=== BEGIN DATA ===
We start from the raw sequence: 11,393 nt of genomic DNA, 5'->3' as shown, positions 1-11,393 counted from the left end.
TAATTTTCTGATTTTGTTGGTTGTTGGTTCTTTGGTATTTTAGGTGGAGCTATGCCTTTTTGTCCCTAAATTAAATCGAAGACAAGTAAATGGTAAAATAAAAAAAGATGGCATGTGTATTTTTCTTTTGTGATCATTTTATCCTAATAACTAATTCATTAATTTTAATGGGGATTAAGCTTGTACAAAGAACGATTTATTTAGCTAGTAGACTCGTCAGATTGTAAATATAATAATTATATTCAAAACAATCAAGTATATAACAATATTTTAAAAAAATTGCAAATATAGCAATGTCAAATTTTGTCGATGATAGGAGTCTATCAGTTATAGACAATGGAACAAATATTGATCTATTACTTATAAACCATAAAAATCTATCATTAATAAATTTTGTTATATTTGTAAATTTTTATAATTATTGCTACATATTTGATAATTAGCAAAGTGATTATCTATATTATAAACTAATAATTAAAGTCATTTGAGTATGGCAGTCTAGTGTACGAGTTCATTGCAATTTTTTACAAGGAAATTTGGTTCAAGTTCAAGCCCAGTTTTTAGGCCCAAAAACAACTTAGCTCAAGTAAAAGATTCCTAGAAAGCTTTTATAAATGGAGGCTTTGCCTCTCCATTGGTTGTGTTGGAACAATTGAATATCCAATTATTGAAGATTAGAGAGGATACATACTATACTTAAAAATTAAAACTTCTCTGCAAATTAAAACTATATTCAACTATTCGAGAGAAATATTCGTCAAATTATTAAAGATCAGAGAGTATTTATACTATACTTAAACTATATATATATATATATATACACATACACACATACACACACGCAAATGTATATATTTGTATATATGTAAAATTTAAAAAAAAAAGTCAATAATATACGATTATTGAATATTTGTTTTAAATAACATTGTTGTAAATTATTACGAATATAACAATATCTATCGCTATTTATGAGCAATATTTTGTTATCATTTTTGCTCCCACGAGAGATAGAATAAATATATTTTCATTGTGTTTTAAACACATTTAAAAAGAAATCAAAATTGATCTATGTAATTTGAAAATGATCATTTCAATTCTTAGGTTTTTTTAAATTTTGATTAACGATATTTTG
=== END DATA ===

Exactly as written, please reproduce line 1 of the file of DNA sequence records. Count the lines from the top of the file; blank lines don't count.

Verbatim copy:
We start from the raw sequence: 11,393 nt of genomic DNA, 5'->3' as shown, positions 1-11,393 counted from the left end.